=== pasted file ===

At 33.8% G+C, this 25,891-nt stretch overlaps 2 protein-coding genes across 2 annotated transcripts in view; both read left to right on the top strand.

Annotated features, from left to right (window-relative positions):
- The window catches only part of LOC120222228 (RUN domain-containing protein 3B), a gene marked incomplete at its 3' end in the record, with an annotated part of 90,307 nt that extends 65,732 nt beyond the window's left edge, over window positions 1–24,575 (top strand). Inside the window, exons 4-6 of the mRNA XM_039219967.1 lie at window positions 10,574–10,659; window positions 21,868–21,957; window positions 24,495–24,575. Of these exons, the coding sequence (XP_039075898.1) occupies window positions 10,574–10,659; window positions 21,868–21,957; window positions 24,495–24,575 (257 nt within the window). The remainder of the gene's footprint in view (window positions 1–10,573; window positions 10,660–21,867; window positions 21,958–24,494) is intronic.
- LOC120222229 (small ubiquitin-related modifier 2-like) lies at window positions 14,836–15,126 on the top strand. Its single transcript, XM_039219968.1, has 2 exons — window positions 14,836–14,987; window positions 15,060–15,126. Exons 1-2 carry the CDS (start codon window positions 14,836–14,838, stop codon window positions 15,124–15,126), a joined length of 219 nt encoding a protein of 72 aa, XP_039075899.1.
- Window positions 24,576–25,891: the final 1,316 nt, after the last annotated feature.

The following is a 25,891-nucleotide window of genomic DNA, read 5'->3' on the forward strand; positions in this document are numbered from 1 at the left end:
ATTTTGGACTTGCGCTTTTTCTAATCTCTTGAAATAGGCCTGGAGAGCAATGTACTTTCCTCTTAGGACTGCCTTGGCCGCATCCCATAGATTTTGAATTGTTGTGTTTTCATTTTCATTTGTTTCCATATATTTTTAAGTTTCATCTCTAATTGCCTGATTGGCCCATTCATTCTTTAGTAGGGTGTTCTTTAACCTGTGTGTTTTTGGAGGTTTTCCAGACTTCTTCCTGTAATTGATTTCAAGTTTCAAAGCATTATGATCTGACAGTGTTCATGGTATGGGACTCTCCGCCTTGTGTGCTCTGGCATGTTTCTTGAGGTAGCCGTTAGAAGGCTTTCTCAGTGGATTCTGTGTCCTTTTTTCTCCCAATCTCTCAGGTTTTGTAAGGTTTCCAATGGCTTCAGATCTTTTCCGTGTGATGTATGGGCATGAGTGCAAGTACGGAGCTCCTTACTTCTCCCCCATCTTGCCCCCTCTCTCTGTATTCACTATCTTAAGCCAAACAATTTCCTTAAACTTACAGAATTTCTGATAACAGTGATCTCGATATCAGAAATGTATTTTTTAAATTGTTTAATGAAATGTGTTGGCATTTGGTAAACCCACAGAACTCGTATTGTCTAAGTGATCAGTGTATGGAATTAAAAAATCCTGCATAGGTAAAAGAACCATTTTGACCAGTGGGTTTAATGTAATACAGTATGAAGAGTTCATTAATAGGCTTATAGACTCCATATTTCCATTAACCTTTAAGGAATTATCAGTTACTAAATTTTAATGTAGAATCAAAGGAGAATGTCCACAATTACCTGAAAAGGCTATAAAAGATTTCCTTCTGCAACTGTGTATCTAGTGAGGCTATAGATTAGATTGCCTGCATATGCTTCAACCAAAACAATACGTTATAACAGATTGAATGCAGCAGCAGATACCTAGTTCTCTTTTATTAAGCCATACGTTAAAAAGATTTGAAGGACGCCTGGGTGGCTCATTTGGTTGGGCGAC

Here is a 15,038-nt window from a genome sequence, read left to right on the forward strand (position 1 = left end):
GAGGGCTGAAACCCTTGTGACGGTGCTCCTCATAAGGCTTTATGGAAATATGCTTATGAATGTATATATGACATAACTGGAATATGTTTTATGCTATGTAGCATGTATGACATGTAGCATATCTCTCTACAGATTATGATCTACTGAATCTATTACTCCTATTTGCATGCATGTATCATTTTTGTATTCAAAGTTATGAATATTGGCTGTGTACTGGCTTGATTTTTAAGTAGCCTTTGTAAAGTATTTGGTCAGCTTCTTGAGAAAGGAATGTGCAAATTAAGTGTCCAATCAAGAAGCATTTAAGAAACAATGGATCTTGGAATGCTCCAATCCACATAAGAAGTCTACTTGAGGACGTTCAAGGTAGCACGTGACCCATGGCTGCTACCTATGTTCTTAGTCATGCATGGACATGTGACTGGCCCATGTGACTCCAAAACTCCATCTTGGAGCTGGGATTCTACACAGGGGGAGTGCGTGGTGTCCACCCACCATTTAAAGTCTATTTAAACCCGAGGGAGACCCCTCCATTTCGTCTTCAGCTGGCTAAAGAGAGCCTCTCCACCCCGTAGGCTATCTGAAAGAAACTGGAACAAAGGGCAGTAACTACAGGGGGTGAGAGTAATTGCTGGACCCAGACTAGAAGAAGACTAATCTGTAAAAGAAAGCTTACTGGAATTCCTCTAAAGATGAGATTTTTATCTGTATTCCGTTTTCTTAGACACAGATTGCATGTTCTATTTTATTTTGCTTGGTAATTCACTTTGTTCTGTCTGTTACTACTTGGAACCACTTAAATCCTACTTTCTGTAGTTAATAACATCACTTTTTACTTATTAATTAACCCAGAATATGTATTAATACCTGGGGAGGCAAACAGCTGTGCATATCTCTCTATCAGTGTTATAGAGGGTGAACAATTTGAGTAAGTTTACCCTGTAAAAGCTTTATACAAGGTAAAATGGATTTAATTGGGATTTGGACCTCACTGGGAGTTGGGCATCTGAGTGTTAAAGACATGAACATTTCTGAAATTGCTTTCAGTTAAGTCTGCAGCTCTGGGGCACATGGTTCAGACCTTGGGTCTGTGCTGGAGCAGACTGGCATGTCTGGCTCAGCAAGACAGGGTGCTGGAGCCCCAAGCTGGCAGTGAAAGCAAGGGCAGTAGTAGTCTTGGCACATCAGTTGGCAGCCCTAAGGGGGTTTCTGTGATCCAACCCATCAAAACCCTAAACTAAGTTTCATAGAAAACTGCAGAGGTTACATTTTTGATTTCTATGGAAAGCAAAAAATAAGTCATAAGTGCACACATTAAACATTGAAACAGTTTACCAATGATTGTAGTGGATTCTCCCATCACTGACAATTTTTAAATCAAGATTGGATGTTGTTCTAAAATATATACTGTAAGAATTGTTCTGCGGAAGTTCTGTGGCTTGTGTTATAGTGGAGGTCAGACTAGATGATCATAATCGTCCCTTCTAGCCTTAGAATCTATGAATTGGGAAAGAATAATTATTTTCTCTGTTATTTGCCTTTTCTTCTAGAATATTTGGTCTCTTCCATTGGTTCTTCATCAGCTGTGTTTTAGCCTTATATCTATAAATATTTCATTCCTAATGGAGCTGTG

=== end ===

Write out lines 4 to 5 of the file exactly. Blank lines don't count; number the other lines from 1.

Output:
- LOC120222229 (small ubiquitin-related modifier 2-like) lies at window positions 14,836–15,126 on the top strand. Its single transcript, XM_039219968.1, has 2 exons — window positions 14,836–14,987; window positions 15,060–15,126. Exons 1-2 carry the CDS (start codon window positions 14,836–14,838, stop codon window positions 15,124–15,126), a joined length of 219 nt encoding a protein of 72 aa, XP_039075899.1.
- Window positions 24,576–25,891: the final 1,316 nt, after the last annotated feature.